Under the OSD, the OLAM supports the research of NHGRI scientists. A critical focus of this support is training in the humane care and handling of research animals. To this end, they have created three training CDs that have enjoyed world-wide distribution: 1) Training in Survival Rodent Surgery, a joint project between the NHGRI and the office of Animal Care and Use (OACU);2) Training in Basic Biomethodology for Laboratory Mice, an NHGRI funded and produced project that also serves as a backbone for the OACU CD Mouse &Rat Humane Restraint and Experimental Techniques;and 3) Training in Basic Biomethodology for Laboratory Rats, an NHGRI project currently under production that has been partially funded by the AALAS Foundation and the NIH OACU. The training offered through OLAM ensures that all animal handling is in compliance with NHGRI, NIH, and Federal regulations and guidelines for the continued assurance of full accreditation by the AAALAC, International. The OLAM also develops and/or recommends refinements in humane care and handling of laboratory animals and provides training to researchers in these refinements. In addition to the OACU-required on-line or lecture-based training and registering with the Animal Exposure Program (AEP), the NHGRI ACUC requires additional training prior to being listed on a NHGRI Animal Study Protocol (ASP) or being added to an ASP by amendment. Each research staff is required to complete facility-specific training. This training includes requirements for facility entry, proper animal handling procedures, and other related issues. The Animal Program Director (APD) or her designee performs this training. Research staff must also review the relevant sections of the CD, """"""""Training in Basic Biomethodology for Laboratory Mice"""""""". This CD covers the most common procedures performed at NHGRI. This includes general husbandry, restraint and handling, identification methods, genotyping, injections, blood collection, anesthesia and analgesia, and euthanasia. The NHGRI Investigator Handbook also offers information on the humane care and use of animals in research. Once the relevant sections of the CD have been reviewed, hands-on, one-on-one training with the APD or her designee occurs to assure that animals are treated humanely without injury to the animal or handler and that skills are appropriate for the experimental manipulation(s) being performed. Individuals performing survival rodent surgery are also required to view the CD, """"""""Training in Rodent Survival Surgery"""""""" developed and financially supported by the NHGRI and the OACU. This CD also covers special considerations in transgenic surgery and basic suturing techniques. Pre-surgical planning and training is initiated during protocol development. During this time, the surgeon's skills and the available facilities/equipment are assessed by the PI and APD. If the investigator is not experienced with the surgical procedure, training with the APD on cadaverous or terminally anesthetized animals is done under the NHGRI training protocol until the technique has been perfected. Once the protocol is approved, the APD works with the investigator to assure aseptic practices are followed. Regardless of the level of expertise of the investigator, the APD observes all surgeries when they are first performed. Once initial training is complete, the staff member must sign a statement saying the Animal Study Proposal has been read and the contents are understood. They must also read the NHGRI ACUC 03.1 Laboratory Animal Allergy Prevention Program (LAAPP) guideline and attached Division of Health and Safety (DOHS) allergy brochure. Training is an on-going commitment and a high priority at NHGRI. The OLAM conducts monthly hands-on training sessions in various experimental techniques (e.g., restraint, blood collection, injections, suturing, etc.). In addition, the NHGRI APD provides individualized training as described above. Investigator training with the NHGRI APD occurs on an almost daily basis. If the APD lacks the expertise to teach a particular technique, it is the joint responsibility of the APD and the PI to find an individual capable of training the APD and the investigator. All NHGRI investigators using anesthetics are trained by the APD in their safe and effective use and in the proper techniques for induction, maintenance and recovery. Investigators using inhalant anesthetics are also trained in safe and appropriate scavenging techniques. These techniques are also reviewed in the Biomethodology for Laboratory Mice training CD. All NHGRI investigators are trained by the animal facility and the APD, or her designee, during their facility training, in the approved methods of euthanasia for each facility. This training encompasses both adults and neonates. These techniques are also reviewed in the Biomethodology for Laboratory Mice training CD and the NHGRI Guidelines 01.1 and 01.2 Euthanasia of Rodents and Euthanasia of Zebrafish. All training is documented and maintained in the OLAM training file.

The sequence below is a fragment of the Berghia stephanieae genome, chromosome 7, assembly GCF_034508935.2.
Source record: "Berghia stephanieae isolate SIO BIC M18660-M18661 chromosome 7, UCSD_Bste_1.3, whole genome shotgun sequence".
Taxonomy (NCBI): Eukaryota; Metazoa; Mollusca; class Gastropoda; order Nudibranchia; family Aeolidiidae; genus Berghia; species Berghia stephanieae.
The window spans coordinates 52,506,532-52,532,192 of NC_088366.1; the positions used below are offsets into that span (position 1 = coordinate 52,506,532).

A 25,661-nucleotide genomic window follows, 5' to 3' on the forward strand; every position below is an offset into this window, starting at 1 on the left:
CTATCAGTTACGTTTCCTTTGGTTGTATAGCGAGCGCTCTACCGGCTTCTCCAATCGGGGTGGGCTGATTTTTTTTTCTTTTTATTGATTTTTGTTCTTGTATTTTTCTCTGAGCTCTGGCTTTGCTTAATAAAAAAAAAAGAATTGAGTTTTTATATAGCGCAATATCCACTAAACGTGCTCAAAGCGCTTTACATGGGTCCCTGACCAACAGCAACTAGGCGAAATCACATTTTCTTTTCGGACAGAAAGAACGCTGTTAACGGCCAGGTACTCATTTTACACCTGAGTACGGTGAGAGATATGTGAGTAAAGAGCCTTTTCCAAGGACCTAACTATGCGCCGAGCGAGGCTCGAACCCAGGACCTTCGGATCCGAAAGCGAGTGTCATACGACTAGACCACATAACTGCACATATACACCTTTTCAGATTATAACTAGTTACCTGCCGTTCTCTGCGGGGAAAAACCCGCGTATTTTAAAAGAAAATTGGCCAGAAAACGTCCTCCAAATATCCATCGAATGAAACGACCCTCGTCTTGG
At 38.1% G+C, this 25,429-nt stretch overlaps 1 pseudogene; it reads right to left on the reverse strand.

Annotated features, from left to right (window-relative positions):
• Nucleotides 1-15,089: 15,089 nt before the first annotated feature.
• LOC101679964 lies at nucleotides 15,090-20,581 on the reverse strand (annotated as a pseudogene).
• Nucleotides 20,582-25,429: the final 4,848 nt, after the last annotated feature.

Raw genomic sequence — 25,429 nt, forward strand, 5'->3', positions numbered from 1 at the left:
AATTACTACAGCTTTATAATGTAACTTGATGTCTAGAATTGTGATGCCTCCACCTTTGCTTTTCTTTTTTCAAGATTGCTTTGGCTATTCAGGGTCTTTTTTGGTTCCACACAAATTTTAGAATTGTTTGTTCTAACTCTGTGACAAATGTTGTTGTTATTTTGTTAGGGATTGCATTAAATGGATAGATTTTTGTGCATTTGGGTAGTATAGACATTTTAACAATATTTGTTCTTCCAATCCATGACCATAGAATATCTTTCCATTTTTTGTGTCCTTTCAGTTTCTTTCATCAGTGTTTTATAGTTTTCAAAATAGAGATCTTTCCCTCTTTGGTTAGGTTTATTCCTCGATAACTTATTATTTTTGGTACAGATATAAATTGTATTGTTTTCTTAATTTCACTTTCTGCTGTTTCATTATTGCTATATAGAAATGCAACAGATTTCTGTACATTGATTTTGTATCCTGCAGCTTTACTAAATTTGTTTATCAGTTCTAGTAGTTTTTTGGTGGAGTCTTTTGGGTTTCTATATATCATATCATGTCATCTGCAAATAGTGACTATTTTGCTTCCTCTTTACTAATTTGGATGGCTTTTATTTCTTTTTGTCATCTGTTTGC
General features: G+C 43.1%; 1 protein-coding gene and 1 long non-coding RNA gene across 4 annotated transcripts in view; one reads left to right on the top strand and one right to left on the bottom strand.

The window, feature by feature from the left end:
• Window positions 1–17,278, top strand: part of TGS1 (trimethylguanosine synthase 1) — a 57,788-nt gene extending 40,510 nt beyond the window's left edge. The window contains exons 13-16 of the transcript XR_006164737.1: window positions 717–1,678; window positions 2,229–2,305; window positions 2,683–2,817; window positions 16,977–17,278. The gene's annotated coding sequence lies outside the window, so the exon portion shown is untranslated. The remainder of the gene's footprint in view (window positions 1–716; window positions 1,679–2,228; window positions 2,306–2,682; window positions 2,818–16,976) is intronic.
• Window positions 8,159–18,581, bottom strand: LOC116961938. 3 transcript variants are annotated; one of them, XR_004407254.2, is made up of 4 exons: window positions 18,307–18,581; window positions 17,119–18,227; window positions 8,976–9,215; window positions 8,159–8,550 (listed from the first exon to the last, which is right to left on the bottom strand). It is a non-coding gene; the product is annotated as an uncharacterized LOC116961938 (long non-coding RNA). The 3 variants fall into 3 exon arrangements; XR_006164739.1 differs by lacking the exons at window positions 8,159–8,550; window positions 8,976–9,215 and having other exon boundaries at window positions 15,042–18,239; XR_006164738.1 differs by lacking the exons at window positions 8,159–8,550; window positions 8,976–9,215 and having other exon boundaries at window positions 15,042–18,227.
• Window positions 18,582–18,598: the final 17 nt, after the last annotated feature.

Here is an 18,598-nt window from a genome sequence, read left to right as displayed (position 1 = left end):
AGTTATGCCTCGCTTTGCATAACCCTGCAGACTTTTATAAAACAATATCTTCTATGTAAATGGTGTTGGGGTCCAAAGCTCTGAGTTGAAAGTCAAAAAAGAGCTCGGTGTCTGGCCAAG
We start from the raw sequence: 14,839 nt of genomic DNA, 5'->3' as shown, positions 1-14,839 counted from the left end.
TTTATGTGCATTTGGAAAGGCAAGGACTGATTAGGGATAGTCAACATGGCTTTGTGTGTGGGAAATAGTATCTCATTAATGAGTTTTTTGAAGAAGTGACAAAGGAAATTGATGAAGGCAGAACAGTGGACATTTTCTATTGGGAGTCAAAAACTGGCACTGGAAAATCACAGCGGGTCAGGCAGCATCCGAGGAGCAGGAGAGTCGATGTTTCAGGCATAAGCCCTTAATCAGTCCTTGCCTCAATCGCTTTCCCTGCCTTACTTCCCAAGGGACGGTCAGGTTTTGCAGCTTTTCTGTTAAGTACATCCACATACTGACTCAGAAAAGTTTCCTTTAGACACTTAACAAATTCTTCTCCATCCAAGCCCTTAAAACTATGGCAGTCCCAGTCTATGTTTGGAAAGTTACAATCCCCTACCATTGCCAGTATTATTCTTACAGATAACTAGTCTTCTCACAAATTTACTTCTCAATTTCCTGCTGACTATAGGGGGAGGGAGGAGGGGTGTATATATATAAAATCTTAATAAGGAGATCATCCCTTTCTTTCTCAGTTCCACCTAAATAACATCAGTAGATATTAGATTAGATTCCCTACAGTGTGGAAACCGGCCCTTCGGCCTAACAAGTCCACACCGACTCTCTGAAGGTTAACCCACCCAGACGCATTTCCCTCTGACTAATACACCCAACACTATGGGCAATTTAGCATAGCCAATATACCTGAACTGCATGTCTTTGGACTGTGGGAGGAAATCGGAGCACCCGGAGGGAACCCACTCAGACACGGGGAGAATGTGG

|Zhao, Ling; Melenhorst, Jan J; Alemu, Lemlem et al. (2012) KIT with D816 mutations cooperates with CBFB-MYH11 for leukemogenesis in mice. Blood 119:1511-21|
|Kakani, Sravan; Yardeni, Tal; Poling, Justin et al. (2012) The Gne M712T mouse as a model for human glomerulopathy. Am J Pathol 180:1431-40|
|Yardeni, Tal; Eckhaus, Michael; Morris, H Douglas et al. (2011) Retro-orbital injections in mice. Lab Anim (NY) 40:155-60|
|Blair-Handon, Robin; Mueller, Kristen; Hoogstraten-Miller, Shelley (2010) An alternative method for intrathymic injections in mice. Lab Anim (NY) 39:248-52|
|Kent, Michael L; Feist, Stephen W; Harper, Claudia et al. (2009) Recommendations for control of pathogens and infectious diseases in fish research facilities. Comp Biochem Physiol C Toxicol Pharmacol 149:240-8|
|Palavalli, Lavanya H; Prickett, Todd D; Wunderlich, John R et al. (2009) Analysis of the matrix metalloproteinase family reveals that MMP8 is often mutated in melanoma. Nat Genet 41:518-20|